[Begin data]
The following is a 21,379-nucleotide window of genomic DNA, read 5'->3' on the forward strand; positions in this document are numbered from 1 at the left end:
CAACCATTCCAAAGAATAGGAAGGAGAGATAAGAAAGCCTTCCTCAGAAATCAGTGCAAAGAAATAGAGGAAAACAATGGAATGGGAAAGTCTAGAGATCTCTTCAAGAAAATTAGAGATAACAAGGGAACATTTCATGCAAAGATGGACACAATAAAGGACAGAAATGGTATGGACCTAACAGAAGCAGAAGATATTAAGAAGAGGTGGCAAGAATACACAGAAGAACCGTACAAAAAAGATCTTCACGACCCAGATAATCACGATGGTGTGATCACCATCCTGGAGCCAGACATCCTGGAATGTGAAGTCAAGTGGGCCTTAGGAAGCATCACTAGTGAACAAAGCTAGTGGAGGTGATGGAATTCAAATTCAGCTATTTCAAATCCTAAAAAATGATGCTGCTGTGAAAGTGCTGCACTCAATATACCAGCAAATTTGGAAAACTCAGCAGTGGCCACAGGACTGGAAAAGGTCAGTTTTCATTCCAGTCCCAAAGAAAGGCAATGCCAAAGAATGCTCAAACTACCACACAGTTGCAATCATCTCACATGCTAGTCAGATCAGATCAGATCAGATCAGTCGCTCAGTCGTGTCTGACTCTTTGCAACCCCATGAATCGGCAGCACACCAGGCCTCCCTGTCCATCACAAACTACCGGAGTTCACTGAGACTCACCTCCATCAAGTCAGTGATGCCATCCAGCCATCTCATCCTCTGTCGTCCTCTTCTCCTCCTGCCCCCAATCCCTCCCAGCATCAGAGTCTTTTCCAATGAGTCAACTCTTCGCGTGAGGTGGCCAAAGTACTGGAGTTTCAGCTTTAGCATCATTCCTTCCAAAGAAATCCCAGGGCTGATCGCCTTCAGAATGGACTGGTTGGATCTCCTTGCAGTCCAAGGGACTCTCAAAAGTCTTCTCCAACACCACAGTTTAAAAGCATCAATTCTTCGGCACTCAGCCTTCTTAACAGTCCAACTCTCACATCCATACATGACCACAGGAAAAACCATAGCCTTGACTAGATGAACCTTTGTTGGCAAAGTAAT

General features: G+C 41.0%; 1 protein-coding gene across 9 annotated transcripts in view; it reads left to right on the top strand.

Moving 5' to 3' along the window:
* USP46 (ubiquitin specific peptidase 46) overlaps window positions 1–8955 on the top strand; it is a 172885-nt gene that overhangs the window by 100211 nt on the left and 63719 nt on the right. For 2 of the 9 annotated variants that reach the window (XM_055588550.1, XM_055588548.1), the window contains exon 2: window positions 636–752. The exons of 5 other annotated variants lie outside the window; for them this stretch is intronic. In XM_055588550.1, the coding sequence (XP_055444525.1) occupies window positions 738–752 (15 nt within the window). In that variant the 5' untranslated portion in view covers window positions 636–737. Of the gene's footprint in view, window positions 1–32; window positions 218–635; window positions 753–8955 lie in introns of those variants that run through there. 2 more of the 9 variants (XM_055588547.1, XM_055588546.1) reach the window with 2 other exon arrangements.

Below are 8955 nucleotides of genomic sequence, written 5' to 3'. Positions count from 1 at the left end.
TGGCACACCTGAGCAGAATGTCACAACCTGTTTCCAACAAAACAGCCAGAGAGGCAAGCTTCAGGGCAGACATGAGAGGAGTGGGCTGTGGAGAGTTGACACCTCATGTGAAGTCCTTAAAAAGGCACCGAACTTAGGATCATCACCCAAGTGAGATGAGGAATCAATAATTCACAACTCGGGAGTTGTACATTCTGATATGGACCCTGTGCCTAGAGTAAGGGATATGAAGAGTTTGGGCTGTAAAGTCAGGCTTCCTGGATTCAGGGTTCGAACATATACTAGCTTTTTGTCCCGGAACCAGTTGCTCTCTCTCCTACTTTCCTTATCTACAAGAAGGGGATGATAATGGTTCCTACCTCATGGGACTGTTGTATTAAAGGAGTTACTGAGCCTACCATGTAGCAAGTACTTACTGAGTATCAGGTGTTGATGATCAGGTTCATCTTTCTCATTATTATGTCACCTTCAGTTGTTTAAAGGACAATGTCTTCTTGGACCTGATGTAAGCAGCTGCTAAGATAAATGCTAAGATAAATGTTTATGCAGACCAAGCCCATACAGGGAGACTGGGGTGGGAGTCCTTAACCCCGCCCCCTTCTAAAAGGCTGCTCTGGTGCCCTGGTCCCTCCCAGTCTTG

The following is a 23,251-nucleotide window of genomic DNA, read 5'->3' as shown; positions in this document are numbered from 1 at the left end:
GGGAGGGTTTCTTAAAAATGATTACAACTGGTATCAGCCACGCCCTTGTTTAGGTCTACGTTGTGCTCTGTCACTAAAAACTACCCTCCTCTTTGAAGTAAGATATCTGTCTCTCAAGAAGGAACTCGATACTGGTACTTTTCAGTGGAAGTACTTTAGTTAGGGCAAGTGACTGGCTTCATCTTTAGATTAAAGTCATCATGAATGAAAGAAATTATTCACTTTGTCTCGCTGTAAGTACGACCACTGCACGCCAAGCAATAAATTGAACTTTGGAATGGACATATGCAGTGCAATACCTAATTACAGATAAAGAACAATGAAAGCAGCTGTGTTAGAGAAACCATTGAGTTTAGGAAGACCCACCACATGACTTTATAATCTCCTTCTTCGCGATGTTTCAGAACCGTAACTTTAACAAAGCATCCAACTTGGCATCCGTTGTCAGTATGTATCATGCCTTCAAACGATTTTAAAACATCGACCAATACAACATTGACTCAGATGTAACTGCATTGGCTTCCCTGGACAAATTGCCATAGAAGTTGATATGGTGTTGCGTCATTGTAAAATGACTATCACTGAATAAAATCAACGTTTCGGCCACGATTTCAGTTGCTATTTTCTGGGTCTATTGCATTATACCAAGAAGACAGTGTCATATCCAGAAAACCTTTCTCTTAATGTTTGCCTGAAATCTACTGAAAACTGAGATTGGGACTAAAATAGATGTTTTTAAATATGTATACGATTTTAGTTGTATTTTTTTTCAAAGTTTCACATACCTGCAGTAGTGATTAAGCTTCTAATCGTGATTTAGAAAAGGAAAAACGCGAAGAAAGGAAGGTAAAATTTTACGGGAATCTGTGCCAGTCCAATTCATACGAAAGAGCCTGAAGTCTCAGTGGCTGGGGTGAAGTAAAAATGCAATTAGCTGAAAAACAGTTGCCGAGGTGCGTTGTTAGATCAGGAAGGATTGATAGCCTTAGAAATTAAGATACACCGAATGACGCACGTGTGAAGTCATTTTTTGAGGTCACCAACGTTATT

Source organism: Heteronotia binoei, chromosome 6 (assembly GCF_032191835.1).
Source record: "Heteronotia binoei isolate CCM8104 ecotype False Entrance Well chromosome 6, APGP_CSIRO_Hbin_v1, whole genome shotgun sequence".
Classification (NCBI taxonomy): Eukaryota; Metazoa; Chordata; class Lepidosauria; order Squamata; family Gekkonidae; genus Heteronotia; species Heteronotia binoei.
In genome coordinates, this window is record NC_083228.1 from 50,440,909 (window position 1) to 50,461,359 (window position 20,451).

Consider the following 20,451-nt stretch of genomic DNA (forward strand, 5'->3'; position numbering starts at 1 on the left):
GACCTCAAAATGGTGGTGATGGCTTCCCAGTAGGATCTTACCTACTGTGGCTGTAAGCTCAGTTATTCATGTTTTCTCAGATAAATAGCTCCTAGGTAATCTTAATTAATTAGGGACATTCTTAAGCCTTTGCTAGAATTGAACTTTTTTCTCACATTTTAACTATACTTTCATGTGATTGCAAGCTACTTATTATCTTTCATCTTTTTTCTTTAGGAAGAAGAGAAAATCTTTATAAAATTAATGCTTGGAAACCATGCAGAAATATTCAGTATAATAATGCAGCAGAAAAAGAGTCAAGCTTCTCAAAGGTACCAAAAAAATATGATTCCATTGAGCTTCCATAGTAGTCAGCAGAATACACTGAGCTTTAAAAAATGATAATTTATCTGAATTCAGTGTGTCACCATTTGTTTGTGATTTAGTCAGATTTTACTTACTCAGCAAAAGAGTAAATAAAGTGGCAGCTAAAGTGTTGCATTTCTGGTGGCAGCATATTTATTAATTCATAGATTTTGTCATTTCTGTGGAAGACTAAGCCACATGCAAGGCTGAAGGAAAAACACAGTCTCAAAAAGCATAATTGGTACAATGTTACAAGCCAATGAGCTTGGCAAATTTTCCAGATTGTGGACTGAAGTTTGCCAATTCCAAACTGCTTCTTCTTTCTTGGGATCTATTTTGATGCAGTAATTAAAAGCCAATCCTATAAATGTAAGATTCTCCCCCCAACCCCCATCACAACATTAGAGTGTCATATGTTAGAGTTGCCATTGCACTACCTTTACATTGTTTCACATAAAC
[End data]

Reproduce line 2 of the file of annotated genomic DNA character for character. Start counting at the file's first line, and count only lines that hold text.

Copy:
CAACCATTCCAAAGAATAGGAAGGAGAGATAAGAAAGCCTTCCTCAGAAATCAGTGCAAAGAAATAGAGGAAAACAATGGAATGGGAAAGTCTAGAGATCTCTTCAAGAAAATTAGAGATAACAAGGGAACATTTCATGCAAAGATGGACACAATAAAGGACAGAAATGGTATGGACCTAACAGAAGCAGAAGATATTAAGAAGAGGTGGCAAGAATACACAGAAGAACCGTACAAAAAAGATCTTCACGACCCAGATAATCACGATGGTGTGATCACCATCCTGGAGCCAGACATCCTGGAATGTGAAGTCAAGTGGGCCTTAGGAAGCATCACTAGTGAACAAAGCTAGTGGAGGTGATGGAATTCAAATTCAGCTATTTCAAATCCTAAAAAATGATGCTGCTGTGAAAGTGCTGCACTCAATATACCAGCAAATTTGGAAAACTCAGCAGTGGCCACAGGACTGGAAAAGGTCAGTTTTCATTCCAGTCCCAAAGAAAGGCAATGCCAAAGAATGCTCAAACTACCACACAGTTGCAATCATCTCACATGCTAGTCAGATCAGATCAGATCAGATCAGTCGCTCAGTCGTGTCTGACTCTTTGCAACCCCATGAATCGGCAGCACACCAGGCCTCCCTGTCCATCACAAACTACCGGAGTTCACTGAGACTCACCTCCATCAAGTCAGTGATGCCATCCAGCCATCTCATCCTCTGTCGTCCTCTTCTCCTCCTGCCCCCAATCCCTCCCAGCATCAGAGTCTTTTCCAATGAGTCAACTCTTCGCGTGAGGTGGCCAAAGTACTGGAGTTTCAGCTTTAGCATCATTCCTTCCAAAGAAATCCCAGGGCTGATCGCCTTCAGAATGGACTGGTTGGATCTCCTTGCAGTCCAAGGGACTCTCAAAAGTCTTCTCCAACACCACAGTTTAAAAGCATCAATTCTTCGGCACTCAGCCTTCTTAACAGTCCAACTCTCACATCCATACATGACCACAGGAAAAACCATAGCCTTGACTAGATGAACCTTTGTTGGCAAAGTAAT